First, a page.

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Whenever I attempt to take a screenshot on the second monitor, it fails silently. Is this possible, or do I have to move whatever I want to take a picture of onto the first monitor?

  • Using Snow Leopard
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2 Answers

You can do this easily with the grab utility found under Applications -> Utilities.

There are 4 capture modes: Selection, Window, Screen, Timed Screen. If you select the Screen mode, grab will tell you to select the screen you wish to capture.

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That isn't working for me either –  Casebash Jan 13 '10 at 2:54
    
What about Command-Shift-4 then Space. It will allow you to select a window on any screen. Does that work? –  John T Jan 13 '10 at 2:56
    
I can select the window and it works on my main monitor, but not my secondary –  Casebash Jan 13 '10 at 3:14
    
What about screencapture -i from the Terminal? I've never seen this behavior before. –  John T Jan 13 '10 at 3:31
    
Doesn't work on the second monitor either :-( –  Casebash Jan 13 '10 at 4:23
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Below are the key combinations for screen captures, copied from http://www.pointlessart.com/education/Screen-CaptureKeystrokes.htm

In my experience the most general purpose is cmd-shift-3, which makes multiple files on your desktop if you have multiple screens.

Press Cmd-Shift-3 to create a picture file on your hard drive, in the PICT graphics format, that depicts the entire screen image. A satisfying camera-shutter sound tells you that you were successful. (The file is called Picture 1. Each time you press Cmd-Shift-3, you get another file, called Picture 2, Picture 3, and so on.) You can open this file into SimpleText, Photoshop, AppleWorks, or another graphics program, in readiness for editing or printing.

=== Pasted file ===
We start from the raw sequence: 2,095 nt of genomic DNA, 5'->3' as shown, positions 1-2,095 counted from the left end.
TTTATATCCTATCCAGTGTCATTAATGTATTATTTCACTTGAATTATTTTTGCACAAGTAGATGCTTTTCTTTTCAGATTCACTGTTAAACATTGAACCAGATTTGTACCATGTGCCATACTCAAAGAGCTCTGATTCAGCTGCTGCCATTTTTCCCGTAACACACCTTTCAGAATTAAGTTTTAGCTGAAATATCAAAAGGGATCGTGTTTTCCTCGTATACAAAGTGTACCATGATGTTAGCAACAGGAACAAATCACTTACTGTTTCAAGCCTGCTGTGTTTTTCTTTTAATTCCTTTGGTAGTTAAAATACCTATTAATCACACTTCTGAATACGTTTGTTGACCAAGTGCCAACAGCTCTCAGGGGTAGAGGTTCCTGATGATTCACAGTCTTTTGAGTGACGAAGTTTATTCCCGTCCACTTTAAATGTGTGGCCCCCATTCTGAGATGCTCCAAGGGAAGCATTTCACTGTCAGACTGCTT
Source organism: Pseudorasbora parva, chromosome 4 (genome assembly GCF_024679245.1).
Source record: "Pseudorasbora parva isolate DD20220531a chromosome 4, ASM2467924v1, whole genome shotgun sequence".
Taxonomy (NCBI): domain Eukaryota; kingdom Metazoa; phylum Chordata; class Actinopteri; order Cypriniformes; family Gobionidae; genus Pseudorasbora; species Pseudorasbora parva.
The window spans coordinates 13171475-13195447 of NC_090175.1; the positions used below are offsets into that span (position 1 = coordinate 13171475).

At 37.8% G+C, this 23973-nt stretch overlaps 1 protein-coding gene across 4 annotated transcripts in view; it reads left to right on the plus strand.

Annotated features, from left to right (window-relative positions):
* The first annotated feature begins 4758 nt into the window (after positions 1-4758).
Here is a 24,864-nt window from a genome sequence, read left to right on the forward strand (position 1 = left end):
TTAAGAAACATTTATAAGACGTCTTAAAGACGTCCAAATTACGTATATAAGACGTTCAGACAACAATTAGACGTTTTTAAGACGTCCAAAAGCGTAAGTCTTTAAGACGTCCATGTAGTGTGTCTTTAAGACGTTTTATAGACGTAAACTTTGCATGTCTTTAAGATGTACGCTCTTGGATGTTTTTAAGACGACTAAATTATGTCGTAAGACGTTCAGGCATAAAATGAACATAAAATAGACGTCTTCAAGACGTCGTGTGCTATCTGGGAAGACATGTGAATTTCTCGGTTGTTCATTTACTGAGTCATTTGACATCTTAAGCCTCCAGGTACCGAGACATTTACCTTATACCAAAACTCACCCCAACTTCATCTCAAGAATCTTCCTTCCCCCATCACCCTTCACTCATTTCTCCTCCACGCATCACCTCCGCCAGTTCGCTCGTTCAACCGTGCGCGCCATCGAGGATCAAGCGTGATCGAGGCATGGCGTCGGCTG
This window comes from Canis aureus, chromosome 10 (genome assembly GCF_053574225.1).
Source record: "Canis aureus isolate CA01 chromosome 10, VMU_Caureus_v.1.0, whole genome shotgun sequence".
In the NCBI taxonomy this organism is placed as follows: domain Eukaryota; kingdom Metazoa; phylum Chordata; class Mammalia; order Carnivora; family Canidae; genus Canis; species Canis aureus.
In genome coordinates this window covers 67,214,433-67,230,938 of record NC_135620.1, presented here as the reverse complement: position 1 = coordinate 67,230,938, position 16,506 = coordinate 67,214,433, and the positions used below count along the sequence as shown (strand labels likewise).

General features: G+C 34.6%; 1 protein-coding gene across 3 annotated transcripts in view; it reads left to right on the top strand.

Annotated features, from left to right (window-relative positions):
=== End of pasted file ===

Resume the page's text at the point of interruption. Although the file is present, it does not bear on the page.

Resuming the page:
Press Cmd-Shift-4 to turn your cursor into a tiny + symbol. Now drag diagonally across the screen to capture only a square chunk of it. When you release the mouse, you hear the camera-click sound, and a Picture 1 file appears on your hard drive.

Add Caps Lock to the Cmd-Shift-4 keystroke to turn your cursor into a bullseye symbol. Now you can capture only one window or dialog box - after you click inside it. This trick saves you the trouble of cropping out unnecessary background details in your graphics program

Add Control to either of those keystrokes if you want the resulting image to be copied onto your Clipboard, ready for pasting into (for example) Photoshop or AppleWorks, instead of creating a PICT file on your hard drive.

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Cmd-Shift-3 is still only showing one monitor –  Casebash Jan 13 '10 at 4:20
    
Note that on Snow Leopard, names of screenshots will be formatted like: "Screen shot {date} at {time}" which is really nice because then you can easily tell when the screenshot was taken. –  Kevin Y Jan 13 '10 at 5:32
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Those guidelines, while still somewhat accurate, date from the pre-Mac OS X days. Note that screenshots are now saved in the PNG format, with a different naming scheme (files still are saved to the Desktop, but the exact file name depends on the version of OS X). Also, you don't use Caps Lock to capture specific screen elements, you hit Space Bar after hitting Cmd-Shift-4. –  mipadi Jan 13 '10 at 6:17
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